Last week, I tried a wine from a region that I’d long had my sights on. The region called me through the pictures I’d seen of its rugged, steep landscape and the stories I’d read of the cultural mash-up between Italians, French, and even Germans.
It was a wine from Val d’Aosta.
Val d’Aosta is the autonomous region in Italy’s northeast corner, smack in the foothills and shadows of the Alps. Over the years, Val d’Aosta has been ruled by many – but the community has always been reclusive and kept to itself. This shows in the wine.
Only the most knowledgeable wine buffs could recognize half the varieties that are allowed in the all-encompassing Val d’Aosta DOC. The viticulture is centered around the southwest flowing Dora Baltea river, which traps heat and reflects light to the vines, most of which peer south to the river, not unlike in Germany’s Rheingau.
Varieties in Val d’Aosta range from the well-known — like Nebbiolo (called Picotener or Picotendro, locally), Gamay, Pinot Noir, Pinot Gris and Chardonnay — to the local specialties, like Fumin, Petit Rouge, Petite Arvine, and Prié Blanc.
The wine I recently enjoyed was from a variety I’d never heard of: Cornalin
Specifically the 2010 bottling from Grosjean Freres.
Few wines from the region are exported, but this variety has a solid following locally. The only other place I’ve even found it mentioned is in Switzerland, in the Swiss Grand Cru appellation of “Conthey” in Valais.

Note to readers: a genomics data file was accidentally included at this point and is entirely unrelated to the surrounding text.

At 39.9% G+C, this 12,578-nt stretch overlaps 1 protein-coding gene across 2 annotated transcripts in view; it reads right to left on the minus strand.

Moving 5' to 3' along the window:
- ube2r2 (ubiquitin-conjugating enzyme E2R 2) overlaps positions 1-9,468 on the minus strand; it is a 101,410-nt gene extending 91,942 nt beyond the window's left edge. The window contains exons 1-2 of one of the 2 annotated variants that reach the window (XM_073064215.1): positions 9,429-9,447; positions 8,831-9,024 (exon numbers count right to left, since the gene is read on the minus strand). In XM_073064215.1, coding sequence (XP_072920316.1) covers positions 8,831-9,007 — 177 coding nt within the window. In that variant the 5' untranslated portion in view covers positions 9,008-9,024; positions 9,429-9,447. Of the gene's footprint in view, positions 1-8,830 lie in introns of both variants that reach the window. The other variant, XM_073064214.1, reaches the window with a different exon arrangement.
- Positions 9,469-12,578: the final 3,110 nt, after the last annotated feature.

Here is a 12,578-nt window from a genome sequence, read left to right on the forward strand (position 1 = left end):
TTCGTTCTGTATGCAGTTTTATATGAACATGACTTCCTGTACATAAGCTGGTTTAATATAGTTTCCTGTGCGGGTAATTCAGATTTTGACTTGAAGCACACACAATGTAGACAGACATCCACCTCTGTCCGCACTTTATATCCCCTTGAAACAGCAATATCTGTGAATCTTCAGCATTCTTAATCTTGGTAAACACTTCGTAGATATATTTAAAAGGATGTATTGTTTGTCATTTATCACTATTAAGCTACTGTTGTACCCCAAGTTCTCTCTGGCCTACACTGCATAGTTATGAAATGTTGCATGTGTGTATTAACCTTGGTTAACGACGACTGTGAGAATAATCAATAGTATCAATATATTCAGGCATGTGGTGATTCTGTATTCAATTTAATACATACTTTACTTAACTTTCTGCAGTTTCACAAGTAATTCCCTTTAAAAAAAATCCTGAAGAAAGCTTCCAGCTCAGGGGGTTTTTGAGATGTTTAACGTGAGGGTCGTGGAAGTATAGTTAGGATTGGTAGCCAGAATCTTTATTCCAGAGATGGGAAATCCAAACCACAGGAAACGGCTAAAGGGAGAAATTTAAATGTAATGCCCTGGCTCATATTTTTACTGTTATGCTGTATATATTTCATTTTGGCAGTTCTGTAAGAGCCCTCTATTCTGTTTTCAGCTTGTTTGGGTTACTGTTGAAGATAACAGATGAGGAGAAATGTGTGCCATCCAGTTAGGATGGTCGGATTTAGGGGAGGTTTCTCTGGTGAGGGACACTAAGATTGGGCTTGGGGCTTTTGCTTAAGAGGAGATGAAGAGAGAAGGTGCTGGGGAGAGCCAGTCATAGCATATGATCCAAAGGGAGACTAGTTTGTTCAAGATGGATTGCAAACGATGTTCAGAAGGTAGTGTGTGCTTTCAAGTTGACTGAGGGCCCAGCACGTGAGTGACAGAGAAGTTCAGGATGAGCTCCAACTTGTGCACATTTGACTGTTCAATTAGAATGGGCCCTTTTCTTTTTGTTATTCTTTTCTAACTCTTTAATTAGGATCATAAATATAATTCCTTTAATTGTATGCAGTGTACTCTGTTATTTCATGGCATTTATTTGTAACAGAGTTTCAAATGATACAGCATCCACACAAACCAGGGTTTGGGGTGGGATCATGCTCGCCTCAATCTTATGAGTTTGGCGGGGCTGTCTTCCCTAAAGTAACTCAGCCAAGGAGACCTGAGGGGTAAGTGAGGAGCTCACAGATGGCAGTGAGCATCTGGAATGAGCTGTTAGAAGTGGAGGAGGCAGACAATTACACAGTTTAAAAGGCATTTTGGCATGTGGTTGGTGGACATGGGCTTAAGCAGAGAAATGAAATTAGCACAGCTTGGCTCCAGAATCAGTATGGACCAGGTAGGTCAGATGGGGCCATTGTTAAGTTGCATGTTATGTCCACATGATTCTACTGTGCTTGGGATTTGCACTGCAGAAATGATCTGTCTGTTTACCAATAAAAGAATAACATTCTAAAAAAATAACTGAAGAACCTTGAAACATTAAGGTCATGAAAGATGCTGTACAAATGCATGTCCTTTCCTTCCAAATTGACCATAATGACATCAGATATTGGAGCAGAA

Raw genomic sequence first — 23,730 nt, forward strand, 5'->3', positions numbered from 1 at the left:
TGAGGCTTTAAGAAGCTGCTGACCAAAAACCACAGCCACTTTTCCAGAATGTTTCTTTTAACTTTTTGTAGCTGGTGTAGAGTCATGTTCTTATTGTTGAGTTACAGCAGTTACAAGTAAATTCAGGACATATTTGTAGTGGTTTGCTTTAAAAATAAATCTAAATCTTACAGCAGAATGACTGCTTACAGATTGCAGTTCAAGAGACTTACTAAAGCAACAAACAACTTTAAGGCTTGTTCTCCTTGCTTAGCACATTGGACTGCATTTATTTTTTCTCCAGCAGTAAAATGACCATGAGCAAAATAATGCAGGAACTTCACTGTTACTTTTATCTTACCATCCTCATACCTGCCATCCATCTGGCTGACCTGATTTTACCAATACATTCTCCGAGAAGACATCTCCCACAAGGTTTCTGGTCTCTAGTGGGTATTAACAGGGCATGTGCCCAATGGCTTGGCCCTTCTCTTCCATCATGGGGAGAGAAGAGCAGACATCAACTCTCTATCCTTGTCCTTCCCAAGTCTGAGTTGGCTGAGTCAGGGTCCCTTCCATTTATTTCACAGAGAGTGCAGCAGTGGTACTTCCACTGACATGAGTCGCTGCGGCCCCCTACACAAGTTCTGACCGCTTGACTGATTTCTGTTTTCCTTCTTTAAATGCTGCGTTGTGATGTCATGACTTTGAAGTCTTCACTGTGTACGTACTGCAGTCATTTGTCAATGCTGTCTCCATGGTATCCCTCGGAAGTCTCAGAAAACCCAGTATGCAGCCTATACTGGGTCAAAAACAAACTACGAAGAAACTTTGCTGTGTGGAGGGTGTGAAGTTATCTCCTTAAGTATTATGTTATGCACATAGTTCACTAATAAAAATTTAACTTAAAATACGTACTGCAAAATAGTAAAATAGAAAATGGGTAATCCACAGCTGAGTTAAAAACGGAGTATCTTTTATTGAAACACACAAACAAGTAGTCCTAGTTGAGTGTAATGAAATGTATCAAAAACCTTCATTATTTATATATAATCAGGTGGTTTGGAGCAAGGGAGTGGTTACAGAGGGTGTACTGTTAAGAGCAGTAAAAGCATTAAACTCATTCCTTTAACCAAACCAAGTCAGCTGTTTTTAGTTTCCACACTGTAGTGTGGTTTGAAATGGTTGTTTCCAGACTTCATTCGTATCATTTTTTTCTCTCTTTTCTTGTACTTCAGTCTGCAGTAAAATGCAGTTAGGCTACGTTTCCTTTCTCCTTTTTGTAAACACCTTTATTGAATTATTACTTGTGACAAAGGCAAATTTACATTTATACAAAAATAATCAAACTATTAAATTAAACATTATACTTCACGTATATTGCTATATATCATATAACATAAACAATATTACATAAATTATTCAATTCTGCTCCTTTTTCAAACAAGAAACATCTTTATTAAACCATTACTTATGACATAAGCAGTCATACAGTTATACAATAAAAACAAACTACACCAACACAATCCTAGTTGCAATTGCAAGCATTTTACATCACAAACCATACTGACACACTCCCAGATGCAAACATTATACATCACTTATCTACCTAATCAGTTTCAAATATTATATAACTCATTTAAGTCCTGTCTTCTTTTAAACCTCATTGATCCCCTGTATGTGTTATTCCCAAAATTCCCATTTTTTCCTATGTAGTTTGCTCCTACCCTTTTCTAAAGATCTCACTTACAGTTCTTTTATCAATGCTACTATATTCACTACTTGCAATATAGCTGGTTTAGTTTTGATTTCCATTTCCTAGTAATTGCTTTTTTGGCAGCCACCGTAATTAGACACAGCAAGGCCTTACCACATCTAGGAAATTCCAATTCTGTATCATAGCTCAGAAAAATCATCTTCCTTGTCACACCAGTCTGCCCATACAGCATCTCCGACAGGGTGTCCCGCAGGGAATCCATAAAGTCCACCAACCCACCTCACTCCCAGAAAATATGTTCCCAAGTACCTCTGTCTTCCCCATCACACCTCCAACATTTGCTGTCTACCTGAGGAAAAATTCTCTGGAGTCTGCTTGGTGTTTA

On the nose, the wine delivers handfuls of dried sweet spices, craisin, spent violets, and lots of rocky earth. The soils in Val d’Aosta are stony, glacial leftovers with a mix of sand and limestone, distributed rather evenly throughout. Aspect and elevation create the differences in microclimates.
The palate offered juicy yet tart red fruits, savory and sweet spices, and a solid, rustic grip, not unlike what I’d expect from a local Picotener. As expected, the acidity was bright but not painful. The valley sees a lot of sunlight as it is shaded by mountains from harsh weather, but the nights are always brisk.
The wine was tremendously complex, especially considering it’s aged only in steel. Without question, it’s one of the most dynamic reds I’ve tasted that hasn’t seen oak. I’m looking forward to opening some of these bottles at the restaurant this summer if any guests as for a complex red that isn’t brooding.